When it comes to the exterior install you get a choice of faceplates. There’s cream, brown, black and silver – which, but of course, come with fancier marketing names – and all four are included in the box, so the choice is yours. There’s also an adaptor rear plate if you’re upgrading from an existing different-sized Ring Video Doorbell to the Pro version.
The Pro also includes a Chime in the box – a wall-socket ‘ringer’ that you can place anywhere inside your home. You can also set the sound level for this separately, once it’s been wirelessly paired with the doorbell itself using the app, and we’d suggest going as loud as possible – as it’s not that loud.
It is possible to buy additional Chimes – as we have done since installation – and these different designed and larger units are much, much louder than what’s included in the box. So loud, in fact, that we’ve set the newer one nowhere near to its upper volume levels.
The ringer sound has a default – the one you’ll likely hear on the TV ad and then think someone’s at your door – and a whole heap of additional ones, which range from traditional to downright absurd (dogs barking, ghosts howling, and so forth).
Ring Pro: Features
- Live View at any time
- Customisable motion zones
- Rich notifications (picture alerts)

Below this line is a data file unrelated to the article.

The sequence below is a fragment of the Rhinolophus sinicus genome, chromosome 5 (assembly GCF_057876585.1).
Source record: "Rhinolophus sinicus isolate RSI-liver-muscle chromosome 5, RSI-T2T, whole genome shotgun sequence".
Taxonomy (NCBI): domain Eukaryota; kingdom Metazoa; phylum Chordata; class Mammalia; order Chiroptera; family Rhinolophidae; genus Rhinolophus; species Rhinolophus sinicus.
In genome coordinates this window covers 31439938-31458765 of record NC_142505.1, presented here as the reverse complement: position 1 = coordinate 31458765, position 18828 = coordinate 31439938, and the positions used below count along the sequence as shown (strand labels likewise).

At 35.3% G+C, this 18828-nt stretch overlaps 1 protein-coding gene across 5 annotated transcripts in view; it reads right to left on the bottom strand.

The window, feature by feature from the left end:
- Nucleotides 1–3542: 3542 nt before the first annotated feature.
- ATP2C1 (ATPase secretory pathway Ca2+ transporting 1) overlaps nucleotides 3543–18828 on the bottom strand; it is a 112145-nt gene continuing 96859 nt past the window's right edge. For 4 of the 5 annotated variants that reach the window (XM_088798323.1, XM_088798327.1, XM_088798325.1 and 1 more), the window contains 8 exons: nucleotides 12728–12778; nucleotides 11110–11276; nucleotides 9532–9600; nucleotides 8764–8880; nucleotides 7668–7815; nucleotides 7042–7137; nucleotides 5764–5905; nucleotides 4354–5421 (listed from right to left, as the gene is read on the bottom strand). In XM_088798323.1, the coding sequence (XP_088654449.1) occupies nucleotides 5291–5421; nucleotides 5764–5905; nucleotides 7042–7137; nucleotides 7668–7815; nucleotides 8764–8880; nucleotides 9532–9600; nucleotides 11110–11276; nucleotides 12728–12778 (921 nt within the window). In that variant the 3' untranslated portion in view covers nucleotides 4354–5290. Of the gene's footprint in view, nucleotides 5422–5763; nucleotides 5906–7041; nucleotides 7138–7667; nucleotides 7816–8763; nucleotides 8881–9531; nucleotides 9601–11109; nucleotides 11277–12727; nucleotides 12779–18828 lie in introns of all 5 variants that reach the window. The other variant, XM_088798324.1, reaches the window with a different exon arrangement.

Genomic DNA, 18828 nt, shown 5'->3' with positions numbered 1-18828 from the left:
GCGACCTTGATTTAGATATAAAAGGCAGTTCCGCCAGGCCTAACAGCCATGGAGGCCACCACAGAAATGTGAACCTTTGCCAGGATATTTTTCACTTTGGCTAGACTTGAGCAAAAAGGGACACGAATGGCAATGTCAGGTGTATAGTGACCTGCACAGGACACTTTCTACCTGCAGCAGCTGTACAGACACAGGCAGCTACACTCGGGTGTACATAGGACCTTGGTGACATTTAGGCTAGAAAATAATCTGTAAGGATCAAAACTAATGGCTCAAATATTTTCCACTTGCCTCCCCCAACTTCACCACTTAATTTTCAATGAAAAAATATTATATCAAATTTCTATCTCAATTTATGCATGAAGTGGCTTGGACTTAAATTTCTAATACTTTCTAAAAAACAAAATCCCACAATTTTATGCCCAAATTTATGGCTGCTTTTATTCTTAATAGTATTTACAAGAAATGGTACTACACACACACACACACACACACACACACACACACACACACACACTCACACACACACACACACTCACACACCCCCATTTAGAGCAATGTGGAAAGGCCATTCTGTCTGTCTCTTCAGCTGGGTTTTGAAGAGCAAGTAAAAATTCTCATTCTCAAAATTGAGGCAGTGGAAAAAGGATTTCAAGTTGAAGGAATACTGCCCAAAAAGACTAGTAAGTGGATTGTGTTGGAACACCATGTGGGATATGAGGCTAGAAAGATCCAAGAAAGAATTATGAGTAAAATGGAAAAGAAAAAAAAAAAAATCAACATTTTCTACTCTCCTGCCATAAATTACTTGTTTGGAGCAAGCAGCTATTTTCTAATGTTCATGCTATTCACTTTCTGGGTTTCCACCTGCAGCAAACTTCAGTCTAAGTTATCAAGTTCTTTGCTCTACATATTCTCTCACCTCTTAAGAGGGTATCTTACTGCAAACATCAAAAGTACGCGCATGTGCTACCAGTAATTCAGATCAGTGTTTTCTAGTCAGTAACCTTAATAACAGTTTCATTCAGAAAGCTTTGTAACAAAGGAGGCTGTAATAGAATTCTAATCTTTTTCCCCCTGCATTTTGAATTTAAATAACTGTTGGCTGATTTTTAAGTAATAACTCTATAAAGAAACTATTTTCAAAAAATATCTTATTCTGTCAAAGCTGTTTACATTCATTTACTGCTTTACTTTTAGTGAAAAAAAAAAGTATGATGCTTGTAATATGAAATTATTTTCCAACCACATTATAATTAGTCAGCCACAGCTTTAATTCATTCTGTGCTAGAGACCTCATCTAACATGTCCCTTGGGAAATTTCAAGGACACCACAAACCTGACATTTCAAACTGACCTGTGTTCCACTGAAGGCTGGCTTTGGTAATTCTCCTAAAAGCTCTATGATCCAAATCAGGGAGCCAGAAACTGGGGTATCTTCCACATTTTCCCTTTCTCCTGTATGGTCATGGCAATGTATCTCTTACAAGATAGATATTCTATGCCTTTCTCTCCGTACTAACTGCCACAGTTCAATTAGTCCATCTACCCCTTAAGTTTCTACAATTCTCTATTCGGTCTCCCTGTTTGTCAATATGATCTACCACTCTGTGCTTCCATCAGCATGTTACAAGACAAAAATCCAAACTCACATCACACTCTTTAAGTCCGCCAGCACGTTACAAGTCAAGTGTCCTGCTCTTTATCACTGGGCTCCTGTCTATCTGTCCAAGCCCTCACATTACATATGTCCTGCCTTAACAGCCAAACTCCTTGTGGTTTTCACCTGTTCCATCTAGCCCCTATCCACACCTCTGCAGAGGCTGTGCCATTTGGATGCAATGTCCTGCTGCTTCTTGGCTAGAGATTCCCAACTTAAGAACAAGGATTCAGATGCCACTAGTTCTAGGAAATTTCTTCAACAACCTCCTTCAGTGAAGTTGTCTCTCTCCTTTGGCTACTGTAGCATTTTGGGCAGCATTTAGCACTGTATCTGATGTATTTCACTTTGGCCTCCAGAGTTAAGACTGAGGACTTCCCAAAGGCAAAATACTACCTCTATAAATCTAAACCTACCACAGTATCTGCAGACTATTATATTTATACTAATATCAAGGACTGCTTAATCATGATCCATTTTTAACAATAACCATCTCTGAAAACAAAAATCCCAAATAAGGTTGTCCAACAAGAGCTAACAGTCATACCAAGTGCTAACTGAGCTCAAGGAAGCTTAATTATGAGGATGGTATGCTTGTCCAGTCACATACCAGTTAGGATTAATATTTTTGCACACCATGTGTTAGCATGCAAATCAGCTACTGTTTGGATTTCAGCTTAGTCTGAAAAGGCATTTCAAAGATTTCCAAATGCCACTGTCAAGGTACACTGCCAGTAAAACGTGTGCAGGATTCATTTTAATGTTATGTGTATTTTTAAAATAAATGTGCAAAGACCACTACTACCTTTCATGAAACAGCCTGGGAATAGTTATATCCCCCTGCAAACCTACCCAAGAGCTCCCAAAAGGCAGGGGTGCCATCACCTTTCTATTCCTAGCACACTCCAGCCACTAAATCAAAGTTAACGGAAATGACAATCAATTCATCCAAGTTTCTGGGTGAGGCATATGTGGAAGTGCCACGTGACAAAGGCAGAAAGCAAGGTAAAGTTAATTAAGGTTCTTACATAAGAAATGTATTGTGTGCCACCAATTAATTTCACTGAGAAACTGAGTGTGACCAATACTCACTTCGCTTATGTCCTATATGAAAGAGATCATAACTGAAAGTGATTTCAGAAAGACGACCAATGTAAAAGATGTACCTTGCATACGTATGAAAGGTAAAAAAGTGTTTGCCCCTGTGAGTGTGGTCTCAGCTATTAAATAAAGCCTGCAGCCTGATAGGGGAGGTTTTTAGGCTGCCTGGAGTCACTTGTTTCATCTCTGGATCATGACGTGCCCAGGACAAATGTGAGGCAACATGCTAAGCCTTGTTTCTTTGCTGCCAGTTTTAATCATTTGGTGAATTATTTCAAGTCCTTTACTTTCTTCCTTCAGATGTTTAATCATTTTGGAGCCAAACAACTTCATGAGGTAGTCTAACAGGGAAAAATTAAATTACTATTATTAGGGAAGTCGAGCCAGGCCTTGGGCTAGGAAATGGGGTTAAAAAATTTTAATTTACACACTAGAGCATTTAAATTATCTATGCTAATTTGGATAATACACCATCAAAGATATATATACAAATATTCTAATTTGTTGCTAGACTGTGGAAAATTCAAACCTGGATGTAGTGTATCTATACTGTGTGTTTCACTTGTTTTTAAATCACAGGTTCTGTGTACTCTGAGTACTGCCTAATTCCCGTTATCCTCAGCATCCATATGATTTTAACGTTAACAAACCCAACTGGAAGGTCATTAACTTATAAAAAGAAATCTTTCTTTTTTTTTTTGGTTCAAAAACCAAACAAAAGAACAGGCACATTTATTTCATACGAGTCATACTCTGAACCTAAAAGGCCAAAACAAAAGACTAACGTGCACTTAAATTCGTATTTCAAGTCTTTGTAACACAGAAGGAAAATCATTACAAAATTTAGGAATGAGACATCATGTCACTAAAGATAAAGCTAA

- Two-way audio with noise cancellation
- Dual-band 2.4GHz and 5GHz b/g/n Wi-Fi
But the real reason to have a Ring Video Doorbell installed is two-fold: one, to answer the door virtually, whether you’re away from home, or, say, in the bath and unable to get to the door; but also to capture motion events and recordings that, unrelated to your local postie or local delivery service, could be helpful in capturing illicit behaviour, for example.
The associated Ring app is available for Google Android and Apple iOS, so you can install it on your phone or tablet (or both, of course). Once you’ve set it up you’re then able to invite others – so everyone in the family could, with the correct permissions, virtually answer the door. The choice is yours.
As Ring also functions as a normal doorbell, of course, if you’ve got friends or relatives over – maybe looking after your pets when you’re away for work or vacation – then the normal sound from the plugged-in Chime means they’ll be alerted that there’s someone at the door. Just like a normal doorbell, really.